Click to download the files we created.

 Posted by at 2:39 pm
Sep 182012
 

This week, I did the first two lessons on codeacademy bla bla blabn aln al.  Check out the attached file for my awesomeness!  I did everything and got it all ot work, so I think I deserve a 10 out of 10.

 

FormFun

 Posted by at 4:10 pm
Feb 212012
 

One of the most oft-repeated imperatives in the scriptures is to “ask.” Try it out. Go to scriptures.lds.org and enter “ask” into the search box. I got 345 results. Put that together with “knock” and “seek” and you’ll notice that there is hardly anything that the Lord directs us to do more than to search out, think about, and ask for the answers to our problems.

As I have been troubleshooting my own programming needs, I have found this to be one of the most important things I can do to increase in knowledge. When you come across a programming behavior that baffles you (either it doesn’t work the way you’d expect or you just don’t know how to do it yet), SEEK the answer. Just as with the Lord, we need to go to the source to find the answers. Go to someone reputable, whose advice and instruction you can trust.

Next, PONDER their advice. Think about what they’re saying and put it to action. I often find that I have a quick reply along the lines of, “yes, but that doesn’t help me.” But then, when I stop to really digest the answer, I find that the person who offered advice often is saying something more meaningful than I initially interpreted. Remember D&C 9:7. “Behold, you have not understood; you have supposed that I would give it unto you, when you took no thought save it was to ask me.”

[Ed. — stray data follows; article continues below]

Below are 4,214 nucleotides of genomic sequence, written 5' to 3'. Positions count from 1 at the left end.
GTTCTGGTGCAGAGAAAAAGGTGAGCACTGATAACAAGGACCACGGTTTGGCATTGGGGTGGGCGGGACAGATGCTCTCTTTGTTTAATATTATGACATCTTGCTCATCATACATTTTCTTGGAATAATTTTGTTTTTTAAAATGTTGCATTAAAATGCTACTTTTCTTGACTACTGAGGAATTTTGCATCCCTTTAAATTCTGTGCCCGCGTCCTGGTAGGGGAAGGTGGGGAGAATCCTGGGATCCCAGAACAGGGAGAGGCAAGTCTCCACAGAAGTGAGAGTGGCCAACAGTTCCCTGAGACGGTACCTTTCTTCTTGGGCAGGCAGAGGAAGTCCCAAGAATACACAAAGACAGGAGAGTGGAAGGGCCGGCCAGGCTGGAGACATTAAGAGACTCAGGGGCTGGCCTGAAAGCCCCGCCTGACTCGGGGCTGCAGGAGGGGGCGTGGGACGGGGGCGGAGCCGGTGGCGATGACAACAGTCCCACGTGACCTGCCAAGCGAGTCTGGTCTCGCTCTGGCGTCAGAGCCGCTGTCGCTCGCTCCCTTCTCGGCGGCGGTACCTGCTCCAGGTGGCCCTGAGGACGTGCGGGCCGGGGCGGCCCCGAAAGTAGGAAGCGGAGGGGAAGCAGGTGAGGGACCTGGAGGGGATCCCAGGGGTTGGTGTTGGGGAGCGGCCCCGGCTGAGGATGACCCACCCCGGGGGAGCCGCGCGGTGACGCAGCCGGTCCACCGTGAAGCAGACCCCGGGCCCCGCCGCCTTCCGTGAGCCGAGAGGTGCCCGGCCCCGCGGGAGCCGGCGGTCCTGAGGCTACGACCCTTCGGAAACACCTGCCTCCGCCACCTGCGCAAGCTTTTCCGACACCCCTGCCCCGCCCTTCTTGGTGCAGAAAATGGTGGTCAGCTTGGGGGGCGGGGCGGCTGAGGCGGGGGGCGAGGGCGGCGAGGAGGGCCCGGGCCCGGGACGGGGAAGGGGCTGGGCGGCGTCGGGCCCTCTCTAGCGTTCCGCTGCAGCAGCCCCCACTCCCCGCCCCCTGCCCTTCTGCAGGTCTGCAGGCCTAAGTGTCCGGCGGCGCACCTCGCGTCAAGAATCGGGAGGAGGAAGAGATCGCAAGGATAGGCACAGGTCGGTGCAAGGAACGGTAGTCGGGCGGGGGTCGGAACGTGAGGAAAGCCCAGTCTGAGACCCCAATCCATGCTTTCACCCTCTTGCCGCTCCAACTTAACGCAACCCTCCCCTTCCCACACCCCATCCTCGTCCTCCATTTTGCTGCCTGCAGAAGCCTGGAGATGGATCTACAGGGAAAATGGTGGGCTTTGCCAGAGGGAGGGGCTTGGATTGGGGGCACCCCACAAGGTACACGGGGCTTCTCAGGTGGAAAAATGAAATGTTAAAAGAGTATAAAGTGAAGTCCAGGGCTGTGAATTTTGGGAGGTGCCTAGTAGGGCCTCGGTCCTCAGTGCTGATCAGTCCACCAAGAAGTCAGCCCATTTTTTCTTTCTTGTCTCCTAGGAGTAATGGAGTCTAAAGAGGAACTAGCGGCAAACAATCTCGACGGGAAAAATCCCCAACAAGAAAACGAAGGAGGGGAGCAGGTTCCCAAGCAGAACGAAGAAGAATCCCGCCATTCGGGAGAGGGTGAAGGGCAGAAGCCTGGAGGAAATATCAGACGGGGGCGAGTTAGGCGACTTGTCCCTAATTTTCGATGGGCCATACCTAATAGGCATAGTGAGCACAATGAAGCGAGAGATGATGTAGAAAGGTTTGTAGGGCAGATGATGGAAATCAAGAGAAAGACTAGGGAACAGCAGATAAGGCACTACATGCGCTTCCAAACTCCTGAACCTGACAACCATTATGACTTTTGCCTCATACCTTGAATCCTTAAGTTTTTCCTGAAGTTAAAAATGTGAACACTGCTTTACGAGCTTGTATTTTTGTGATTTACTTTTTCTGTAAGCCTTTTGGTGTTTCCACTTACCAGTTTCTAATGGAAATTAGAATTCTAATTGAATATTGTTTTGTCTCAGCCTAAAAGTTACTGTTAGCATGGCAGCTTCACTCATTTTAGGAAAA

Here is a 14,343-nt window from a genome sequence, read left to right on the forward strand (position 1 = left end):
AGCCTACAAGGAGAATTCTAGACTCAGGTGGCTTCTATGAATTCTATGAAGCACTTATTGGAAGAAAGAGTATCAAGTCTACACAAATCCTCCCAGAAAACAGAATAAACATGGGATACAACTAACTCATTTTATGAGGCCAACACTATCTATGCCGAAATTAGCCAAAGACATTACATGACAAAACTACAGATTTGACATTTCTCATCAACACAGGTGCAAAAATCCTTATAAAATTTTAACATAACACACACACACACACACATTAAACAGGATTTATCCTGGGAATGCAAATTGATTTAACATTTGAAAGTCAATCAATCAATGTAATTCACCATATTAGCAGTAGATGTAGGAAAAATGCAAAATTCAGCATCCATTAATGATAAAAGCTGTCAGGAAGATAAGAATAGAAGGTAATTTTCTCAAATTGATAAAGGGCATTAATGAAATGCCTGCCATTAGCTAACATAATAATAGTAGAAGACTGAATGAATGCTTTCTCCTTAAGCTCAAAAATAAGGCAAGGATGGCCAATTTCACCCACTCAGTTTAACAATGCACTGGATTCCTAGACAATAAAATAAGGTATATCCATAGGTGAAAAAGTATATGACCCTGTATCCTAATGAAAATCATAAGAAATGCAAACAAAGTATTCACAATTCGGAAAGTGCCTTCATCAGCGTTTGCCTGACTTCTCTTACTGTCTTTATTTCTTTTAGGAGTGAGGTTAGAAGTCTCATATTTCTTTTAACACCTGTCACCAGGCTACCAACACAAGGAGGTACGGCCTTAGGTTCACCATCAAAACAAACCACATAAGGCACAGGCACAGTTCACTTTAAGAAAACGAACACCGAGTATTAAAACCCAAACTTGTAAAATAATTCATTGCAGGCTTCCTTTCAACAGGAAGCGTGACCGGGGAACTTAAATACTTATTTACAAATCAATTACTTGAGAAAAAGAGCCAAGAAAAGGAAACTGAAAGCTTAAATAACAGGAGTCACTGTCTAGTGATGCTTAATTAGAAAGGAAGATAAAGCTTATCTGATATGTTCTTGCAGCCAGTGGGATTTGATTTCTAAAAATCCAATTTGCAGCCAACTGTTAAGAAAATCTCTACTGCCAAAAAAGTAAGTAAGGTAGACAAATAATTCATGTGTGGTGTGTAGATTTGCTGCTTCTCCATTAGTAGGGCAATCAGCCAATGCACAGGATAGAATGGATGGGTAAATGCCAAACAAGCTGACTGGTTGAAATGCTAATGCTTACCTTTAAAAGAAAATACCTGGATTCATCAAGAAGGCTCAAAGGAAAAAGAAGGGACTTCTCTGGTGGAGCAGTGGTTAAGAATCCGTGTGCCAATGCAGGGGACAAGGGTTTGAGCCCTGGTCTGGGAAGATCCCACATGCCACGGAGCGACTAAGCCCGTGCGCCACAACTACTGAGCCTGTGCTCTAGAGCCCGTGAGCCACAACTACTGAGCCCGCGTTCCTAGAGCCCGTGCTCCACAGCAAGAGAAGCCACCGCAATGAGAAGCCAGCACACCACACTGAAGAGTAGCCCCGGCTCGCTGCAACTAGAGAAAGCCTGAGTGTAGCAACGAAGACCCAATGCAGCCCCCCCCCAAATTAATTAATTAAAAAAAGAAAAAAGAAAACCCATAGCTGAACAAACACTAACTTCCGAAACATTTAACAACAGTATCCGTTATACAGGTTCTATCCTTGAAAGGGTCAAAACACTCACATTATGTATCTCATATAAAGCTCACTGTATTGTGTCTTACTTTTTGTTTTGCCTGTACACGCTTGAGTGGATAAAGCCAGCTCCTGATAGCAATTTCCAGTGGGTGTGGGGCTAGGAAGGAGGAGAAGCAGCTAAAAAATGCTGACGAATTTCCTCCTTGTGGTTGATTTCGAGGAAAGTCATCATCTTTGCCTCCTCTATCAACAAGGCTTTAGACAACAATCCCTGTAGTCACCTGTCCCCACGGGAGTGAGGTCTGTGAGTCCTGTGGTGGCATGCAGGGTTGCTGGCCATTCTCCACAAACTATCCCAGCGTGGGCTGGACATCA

FInally, ASK. Ask for further understanding, for clarification, etc. Make sure to “ask not amiss” (2 Ne. 4). One way of asking amiss is to expect the person you are asking for help to do all the work for you. Another way is to provide too little information. Programmers can be very helpful, but they might not be as kind as the Lord is if you expect them to do everything for you.

Feb 062012
 

So, for 560 today we introduced the concept and basic notions behind CSS.  The basic idea is that you want to separate the style layer from the structure layer.  Doing so allows you to replace style without modifying structure.  A GREAT site that demonstrates this is CSSzengarden.com.  The principle concepts that you need to understand for CSS are:

  1. selectors, classes and IDs
  2. positioning
  3. the Box model

Here’s a file you can download to practice CSS with (if you don’t have your own).

 Posted by at 9:56 am
Oct 032011
 

When programming, have you ever found yourself doing the same thing over and over again, with only a slight modification each time?  That’s where loops come in handy.  There are many different kinds of loops.  The “for” loop is perhaps the most basic, so let’s start there.

Suppose I want to count from 1 to 100, counting by ones.  I can do this in the following way, using javascript.

for (i = 0; i >= 100, i++) {